It only gets more embarrassing for Mayor Eric Adams’ comically toothless “crackdown” on the city’s out-of-control sidewalk scaffolding scourge.
After Adams announced a “Get Sheds Down” program last week to reduce the number of construction eyesores that seem to stand forever, Post columnist Howard Husock revealed that NYCHA, the city’s public housing authority, has more long-standing sheds in place than any private landlord — 26 miles of them.
But immortal-seeming, city-owned scaffold abominations aren’t only at quasi-autonomous, cash-strapped NYCHA locations.
They also blight office buildings that are 100% owned and managed by City Hall itself.
Realty Check found Public Disgrace No. 1 at 2 Lafayette St., a century-old, 21-story, 350,000 square-foot property across the street from the Municipal Building.
It’s run by the Department of Citywide Administrative Services, a sprawling bureaucracy with a $1.3 billion annual budget and 2,615 employees.
DCAS is charged with acquiring, selling and leasing city property, its website says.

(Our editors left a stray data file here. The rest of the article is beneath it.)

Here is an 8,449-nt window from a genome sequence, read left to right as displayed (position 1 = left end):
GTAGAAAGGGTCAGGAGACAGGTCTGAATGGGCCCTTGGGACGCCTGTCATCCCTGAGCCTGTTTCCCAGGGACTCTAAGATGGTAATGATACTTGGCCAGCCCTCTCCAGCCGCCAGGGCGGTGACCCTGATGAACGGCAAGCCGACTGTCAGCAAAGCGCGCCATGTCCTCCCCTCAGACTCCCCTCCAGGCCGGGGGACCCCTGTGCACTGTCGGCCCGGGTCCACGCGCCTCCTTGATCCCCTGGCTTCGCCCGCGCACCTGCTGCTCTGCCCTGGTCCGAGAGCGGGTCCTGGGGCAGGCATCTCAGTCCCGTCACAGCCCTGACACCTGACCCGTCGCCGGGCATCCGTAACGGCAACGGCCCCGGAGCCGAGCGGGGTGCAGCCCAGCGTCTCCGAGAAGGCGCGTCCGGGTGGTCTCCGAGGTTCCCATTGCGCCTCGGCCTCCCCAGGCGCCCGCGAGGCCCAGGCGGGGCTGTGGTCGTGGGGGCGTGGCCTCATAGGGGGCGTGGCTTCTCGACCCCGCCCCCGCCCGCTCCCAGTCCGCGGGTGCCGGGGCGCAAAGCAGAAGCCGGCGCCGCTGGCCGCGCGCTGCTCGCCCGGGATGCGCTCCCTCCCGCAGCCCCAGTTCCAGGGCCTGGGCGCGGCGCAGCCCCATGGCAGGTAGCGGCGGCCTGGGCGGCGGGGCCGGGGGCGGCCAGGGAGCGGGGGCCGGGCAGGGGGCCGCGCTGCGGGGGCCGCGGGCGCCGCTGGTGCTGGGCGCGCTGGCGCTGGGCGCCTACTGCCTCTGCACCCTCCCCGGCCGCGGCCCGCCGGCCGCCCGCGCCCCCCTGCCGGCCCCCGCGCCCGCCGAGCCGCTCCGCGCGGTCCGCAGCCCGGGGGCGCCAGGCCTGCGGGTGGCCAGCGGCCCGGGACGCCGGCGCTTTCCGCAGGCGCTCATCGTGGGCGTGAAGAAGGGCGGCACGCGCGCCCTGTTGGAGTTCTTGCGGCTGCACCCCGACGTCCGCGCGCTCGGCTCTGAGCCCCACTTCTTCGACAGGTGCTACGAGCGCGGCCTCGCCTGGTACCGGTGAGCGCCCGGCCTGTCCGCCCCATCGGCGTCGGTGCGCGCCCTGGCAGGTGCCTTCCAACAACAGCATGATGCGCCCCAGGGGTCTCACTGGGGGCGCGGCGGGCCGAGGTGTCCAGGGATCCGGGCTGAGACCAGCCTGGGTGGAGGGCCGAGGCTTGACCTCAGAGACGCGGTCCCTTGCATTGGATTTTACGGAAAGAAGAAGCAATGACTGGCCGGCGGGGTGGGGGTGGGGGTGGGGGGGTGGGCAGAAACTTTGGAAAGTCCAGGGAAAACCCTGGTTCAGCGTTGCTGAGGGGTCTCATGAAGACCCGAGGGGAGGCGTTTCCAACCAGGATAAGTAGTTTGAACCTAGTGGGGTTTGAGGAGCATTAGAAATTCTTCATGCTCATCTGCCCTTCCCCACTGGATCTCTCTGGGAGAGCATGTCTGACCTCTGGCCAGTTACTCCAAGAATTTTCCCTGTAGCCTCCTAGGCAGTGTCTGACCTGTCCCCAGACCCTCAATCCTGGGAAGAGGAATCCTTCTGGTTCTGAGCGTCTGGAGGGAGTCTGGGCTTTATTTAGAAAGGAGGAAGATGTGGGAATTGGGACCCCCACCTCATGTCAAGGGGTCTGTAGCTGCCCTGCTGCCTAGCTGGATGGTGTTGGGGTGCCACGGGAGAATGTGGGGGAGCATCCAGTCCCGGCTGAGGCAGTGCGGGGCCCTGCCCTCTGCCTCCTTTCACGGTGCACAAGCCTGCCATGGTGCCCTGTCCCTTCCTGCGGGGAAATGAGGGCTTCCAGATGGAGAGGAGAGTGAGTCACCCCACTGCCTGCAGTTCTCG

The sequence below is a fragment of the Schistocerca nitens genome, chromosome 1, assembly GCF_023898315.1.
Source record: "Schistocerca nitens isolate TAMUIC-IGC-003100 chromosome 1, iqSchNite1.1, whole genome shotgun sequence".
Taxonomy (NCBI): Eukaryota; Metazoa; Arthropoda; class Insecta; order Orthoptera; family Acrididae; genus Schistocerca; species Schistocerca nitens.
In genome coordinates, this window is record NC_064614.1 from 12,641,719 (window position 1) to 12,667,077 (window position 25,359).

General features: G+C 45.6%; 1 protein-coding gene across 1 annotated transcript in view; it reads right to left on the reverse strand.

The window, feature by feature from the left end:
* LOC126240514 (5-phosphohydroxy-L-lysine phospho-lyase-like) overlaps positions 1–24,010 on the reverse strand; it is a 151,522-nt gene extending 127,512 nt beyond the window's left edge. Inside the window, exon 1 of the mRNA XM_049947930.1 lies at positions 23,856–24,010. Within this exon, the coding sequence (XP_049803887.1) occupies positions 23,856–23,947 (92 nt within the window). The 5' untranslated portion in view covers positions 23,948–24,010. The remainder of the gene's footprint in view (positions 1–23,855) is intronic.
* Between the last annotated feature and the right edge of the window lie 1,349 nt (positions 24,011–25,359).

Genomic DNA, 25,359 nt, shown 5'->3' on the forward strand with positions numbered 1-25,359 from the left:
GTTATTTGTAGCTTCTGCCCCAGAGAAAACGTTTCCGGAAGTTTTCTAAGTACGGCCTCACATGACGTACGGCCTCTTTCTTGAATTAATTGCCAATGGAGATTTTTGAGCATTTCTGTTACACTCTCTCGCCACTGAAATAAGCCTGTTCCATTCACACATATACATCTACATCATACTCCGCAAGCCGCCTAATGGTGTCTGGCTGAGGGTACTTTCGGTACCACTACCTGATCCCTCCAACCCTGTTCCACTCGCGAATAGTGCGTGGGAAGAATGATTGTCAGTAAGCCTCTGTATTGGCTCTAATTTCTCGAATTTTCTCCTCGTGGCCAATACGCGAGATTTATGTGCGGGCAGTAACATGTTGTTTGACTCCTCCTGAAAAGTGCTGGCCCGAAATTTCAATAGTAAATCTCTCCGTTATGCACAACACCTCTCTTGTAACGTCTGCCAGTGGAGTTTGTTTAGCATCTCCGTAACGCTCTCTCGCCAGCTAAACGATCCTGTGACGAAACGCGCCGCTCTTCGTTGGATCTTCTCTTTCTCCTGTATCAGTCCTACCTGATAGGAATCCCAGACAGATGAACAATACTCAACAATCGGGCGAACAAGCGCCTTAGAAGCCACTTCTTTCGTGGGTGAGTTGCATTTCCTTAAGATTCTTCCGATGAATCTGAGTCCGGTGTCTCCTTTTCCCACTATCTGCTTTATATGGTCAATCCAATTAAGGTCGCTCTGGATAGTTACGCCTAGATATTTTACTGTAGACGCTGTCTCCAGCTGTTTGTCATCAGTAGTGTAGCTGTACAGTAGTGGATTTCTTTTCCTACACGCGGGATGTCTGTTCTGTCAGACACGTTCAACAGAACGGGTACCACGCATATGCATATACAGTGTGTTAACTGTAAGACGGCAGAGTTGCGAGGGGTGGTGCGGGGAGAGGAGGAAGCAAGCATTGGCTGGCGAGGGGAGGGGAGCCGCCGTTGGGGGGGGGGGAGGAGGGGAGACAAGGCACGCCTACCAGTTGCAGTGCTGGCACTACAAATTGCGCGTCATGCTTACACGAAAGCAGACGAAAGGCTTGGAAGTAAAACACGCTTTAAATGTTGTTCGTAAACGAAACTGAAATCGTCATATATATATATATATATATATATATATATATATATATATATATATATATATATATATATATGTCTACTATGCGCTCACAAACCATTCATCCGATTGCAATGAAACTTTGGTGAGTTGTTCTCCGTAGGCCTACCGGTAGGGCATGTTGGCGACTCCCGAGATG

You’d think that with the real estate-driven priority, it would know how to properly maintain its own structures and fix any potentially dangerous flaws in a timely fashion.
But sheds have long surrounded 2 Lafayette on all four sides — along Lafayette, Elk, Duane and Reade streets.
The gloomy tunnels cover storefronts and subway entrances and provide refuge for dope-smoking vagrants who harass people coming to work.
The city’s Department for the Aging has offices at 2 Lafayette, but the sheds seem to be ageless.
They’ve been up since 2017, according to Department of Buildings records. Sources in neighboring buildings — and inside 2 Lafayette St. itself — said they rarely if ever see any facade work being done.
For good measure, the sheds that are supposed to protect passers-by from falling debris might be dangerous themselves.
The DOB records show an open shed violation at 2 Lafayette from April 5, which states “pedestrian protection does not meet code specifications” due to “deteriorated mud sills in multiple locations throughout shed.”
A DCAS spokesman said the sheds were put up to “mitigate unsafe conditions for the public” as required under Local Law 11, the 1998 legislation that toughened earlier rules for façade inspections every five years for every building at least six stories tall.
The building has “planned façade work and will be entering the design phase within the next six weeks.
Design will take an estimated 18 months,” the rep said.
As for the open DOB violations, “DCAS is working with its contractor to assess the violations and make repairs.”
At this rate, Adams will solve the migrants crisis first.
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